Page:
|It's like Facebook... with money|
|Written by Daily Vidette Editorial Board|
|Monday, 08 September 2008 18:00|
Time Magazine recently published an article about Max Stephenson, an 18-year-old with a passion to go to New York University. Like many students, one dilemma stands between him and his dream school: money.
Stephenson's mother is on disability and his father works three jobs. Combined with his grants and loans, Stephenson is only able to afford half of the $50,000 tuition. For the other half, Stephenson came up with a plan: e-mail everyone he knows with a plea for $2.50 and to forward the message to their friends and family.
His e-mail ensures readers he is not a con artist or attempting to scam anyone and even provides a phone number to contact NYU's admissions office, who is already familiar with him from his recruitment to play ice hockey in Russia. Thus far, Stephenson has raised about $6,000 from around 2,000 people with only a few people questioning his validity.
Stephenson is not alone. There are now several networking Web sites, similar to Facebook, which allow students to create a profile in which they plea their case to potential lenders. While the Web sites are too new to tell just how successful or trustworthy the students (or lenders) are, Stephenson has taken a different approach - promising to send each donor of $2.50 or more a piece of his graduation gown, just not their money back.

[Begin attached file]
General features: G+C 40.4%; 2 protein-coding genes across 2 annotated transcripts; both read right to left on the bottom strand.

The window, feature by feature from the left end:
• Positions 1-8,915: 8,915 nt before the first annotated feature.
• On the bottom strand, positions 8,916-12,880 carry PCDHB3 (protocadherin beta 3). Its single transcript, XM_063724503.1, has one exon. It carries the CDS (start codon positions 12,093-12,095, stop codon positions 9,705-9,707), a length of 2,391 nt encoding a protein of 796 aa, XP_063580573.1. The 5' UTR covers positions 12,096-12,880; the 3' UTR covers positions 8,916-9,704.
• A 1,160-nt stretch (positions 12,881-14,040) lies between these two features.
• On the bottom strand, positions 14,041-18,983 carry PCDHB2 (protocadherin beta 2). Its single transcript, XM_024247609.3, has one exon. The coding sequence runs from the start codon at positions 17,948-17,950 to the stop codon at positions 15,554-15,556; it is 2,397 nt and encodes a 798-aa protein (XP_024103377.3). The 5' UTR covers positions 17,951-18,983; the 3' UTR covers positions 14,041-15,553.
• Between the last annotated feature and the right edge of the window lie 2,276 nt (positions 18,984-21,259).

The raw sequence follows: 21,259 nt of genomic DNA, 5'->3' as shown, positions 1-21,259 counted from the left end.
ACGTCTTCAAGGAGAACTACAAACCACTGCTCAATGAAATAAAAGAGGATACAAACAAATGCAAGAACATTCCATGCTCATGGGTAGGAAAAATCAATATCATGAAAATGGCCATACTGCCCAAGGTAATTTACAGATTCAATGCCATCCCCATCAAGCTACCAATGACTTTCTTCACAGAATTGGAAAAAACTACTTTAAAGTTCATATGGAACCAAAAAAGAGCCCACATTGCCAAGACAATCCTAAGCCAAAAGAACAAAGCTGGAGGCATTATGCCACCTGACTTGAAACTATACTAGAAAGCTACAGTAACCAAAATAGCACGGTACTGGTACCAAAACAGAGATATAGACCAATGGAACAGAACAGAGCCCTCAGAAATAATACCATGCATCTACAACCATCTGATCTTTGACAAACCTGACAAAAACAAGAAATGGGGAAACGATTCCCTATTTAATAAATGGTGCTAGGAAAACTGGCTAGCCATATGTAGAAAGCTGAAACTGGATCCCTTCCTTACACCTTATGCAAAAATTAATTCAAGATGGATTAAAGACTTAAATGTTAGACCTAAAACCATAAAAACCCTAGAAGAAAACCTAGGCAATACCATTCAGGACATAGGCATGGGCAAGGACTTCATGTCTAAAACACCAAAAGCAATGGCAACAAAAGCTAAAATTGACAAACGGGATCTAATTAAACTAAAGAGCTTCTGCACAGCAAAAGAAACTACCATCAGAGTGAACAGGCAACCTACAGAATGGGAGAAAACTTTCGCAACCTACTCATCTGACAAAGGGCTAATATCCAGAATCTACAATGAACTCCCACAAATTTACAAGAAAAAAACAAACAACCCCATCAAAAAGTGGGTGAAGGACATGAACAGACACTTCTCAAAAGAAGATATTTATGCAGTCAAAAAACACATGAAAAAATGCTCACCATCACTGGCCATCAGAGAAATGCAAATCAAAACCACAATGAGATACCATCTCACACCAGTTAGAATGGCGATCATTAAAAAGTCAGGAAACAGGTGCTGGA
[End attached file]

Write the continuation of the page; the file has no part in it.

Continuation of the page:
As college students ourselves, we can't help but feel for these kids. We were all lucky enough to afford a college tuition and we understand that not everyone can. Still, we wonder why someone who can barely afford the college of his or her choice would not choose to downgrade just a little bit. Surely, a state school or two years in a community college could help diminish costs greatly. Additionally, there are literally thousands of scholarship opportunities everywhere for just about any topic you could possibly think up.
There are a huge amount of students who rely on scholarships, grants and working a few jobs to make it through college. While it is not the easiest choice, it is more noble than asking for handouts. When you consider the situation, asking for money seems slightly selfish.
Don't get us wrong: we believe everyone deserves a good education and we realize there are a lot of people who do not appreciate the work that goes into affording one. We definitely sympathize with those who are trying their best to get into school, but that said, we find it kind of unfair to rely on everyone you know to pay for it. Not to mention the awkward place it puts those being asked in.
We can't blame the guy. Initially, it seems like a pretty great idea. The problem arises when more than one person decides to do the same thing. For the people who can afford tuition, or are just scraping by themselves, it is a little more difficult to carry the burden of others as well.
Obviously, we hope that a day will come when anyone can go to college regardless of financial situations. In the mean time, we recommend checking out a few scholarship and grant books from your local library.